Medicare for All was one of the most hotly debated policy topics in the 2020 Presidential primary election. Ultimately, none of the major party candidates backing this proposal made it to the general election, but it is still a topic of debate. The Medicare for All plan would open up the existing Medicare program to all Americans, rather than just Americans who are 65 and older. While this plan got the most attention, there are some alternatives.
1. Medicare Advantage for All
Medicare Advantage plans are an existing alternative to the regular Medicare program. These plans are offered by private insurance companies that have been approved by Medicare. When people purchase Medicare Advantage plans, they still have Medicare, but it is bundled with services that Medicare doesn’t cover. The Medicare Advantage for all movement seeks to open up these private company plans to everyone, instead of Original Medicare, believing they have more advantages of Medicare for All Washington DC than the traditional Medicare for All option.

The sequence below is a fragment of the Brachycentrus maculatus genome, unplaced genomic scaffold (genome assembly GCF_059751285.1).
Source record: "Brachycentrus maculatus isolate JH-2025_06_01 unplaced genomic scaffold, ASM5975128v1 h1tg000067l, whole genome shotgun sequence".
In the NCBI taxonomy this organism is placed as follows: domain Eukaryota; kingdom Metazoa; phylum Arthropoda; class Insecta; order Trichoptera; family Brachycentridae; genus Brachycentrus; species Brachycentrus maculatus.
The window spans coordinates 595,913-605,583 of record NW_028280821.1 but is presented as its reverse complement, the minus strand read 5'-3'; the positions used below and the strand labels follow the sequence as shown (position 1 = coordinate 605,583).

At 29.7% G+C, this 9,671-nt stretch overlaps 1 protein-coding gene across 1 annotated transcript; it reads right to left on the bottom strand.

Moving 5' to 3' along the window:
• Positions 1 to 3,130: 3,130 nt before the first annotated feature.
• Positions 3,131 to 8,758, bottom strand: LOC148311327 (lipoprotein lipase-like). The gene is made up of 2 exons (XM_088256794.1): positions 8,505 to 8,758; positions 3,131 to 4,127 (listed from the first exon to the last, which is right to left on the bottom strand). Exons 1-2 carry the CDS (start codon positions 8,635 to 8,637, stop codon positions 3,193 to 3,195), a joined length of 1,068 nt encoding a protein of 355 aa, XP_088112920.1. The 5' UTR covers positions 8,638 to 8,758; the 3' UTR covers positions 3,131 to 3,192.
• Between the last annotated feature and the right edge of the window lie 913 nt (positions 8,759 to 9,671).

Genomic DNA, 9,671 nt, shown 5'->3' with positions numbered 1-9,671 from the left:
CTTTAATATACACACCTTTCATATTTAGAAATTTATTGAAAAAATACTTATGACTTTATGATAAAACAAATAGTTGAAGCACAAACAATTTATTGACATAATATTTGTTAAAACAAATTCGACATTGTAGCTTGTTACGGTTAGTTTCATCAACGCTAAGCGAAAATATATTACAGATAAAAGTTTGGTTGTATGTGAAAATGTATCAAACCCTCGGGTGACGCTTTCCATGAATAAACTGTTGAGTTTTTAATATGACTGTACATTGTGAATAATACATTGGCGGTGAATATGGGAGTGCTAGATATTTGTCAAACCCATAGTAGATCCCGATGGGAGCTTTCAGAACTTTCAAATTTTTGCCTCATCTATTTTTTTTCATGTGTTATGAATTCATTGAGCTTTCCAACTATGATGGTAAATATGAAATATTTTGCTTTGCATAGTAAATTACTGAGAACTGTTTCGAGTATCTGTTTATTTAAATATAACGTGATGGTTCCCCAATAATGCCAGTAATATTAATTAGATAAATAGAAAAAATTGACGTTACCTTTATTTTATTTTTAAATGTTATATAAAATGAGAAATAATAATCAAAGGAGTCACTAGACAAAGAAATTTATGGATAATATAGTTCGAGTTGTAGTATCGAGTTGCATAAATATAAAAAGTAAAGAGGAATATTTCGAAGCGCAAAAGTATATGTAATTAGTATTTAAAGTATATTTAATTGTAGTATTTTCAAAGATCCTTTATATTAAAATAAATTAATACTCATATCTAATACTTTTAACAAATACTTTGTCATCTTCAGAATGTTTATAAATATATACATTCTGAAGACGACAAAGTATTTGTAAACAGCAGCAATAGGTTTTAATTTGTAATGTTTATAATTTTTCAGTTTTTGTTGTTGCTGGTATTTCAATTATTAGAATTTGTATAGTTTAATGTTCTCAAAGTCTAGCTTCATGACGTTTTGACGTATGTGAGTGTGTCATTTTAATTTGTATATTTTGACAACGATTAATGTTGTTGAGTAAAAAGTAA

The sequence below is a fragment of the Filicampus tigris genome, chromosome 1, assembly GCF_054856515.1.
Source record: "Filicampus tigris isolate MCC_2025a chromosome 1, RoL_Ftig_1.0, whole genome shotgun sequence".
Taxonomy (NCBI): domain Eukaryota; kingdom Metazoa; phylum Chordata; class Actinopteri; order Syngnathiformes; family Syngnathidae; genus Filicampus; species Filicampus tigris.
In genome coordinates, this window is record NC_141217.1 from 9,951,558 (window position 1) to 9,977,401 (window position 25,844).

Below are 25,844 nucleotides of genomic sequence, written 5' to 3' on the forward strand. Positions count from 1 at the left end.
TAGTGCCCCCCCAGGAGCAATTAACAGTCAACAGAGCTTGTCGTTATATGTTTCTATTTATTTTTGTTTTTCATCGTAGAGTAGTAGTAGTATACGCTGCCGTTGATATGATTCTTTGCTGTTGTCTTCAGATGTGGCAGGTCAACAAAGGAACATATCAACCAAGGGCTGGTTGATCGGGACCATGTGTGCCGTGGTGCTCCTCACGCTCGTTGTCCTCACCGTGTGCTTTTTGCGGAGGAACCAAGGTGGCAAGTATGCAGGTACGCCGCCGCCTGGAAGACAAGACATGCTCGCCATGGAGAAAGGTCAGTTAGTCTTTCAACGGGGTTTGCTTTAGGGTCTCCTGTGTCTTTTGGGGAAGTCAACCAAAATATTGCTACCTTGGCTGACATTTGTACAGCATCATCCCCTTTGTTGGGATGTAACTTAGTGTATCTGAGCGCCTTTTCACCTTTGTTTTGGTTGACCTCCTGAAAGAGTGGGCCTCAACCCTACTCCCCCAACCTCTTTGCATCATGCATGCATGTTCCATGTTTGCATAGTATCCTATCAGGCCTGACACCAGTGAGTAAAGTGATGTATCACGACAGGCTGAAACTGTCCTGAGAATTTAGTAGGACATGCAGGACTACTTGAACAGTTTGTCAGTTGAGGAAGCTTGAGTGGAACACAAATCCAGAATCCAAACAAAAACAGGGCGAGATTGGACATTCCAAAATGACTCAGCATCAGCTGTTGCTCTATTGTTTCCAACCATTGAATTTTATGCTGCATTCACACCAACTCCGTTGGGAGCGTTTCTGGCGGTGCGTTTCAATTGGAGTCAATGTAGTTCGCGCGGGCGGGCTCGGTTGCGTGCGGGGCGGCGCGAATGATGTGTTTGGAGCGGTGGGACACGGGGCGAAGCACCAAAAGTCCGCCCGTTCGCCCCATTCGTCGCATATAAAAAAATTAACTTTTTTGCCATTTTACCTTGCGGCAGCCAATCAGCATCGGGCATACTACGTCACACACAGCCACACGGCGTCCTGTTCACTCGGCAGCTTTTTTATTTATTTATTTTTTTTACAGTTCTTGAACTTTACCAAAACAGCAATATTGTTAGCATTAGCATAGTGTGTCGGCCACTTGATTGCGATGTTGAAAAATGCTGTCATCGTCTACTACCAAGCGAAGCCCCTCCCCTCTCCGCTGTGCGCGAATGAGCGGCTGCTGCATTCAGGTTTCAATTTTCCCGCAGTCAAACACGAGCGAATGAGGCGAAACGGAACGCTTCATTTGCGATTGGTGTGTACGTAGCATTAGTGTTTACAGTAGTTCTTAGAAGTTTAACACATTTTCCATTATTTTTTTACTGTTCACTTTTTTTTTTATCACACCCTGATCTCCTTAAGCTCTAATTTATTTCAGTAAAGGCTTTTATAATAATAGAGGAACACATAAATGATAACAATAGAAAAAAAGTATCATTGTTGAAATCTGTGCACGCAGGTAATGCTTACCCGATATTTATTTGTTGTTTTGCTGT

2. Expanding the Affordable Care Act
The approach favored by President Joe Biden is to expand the existing Affordable Care Act. Biden has claimed that this option would provide more insurance choices for Americans, lower premiums, extend coverage, increase affordable options and expand coverage for lower-income people, reduce drug costs and expand mental health and reproductive health services.
3. Enacting a Different Single-Payer System
Medicare for All was not the first single-payer system to be proposed. The American Health Security Act was introduced in 2009. It would have required all participating states to establish a state health security program that would replace existing programs, such as Medicare and Medicaid.
While most people agree that the current healthcare system in the United States is flawed, there is still a lot of disagreement about how to fix it. These are just three of the many possible solutions.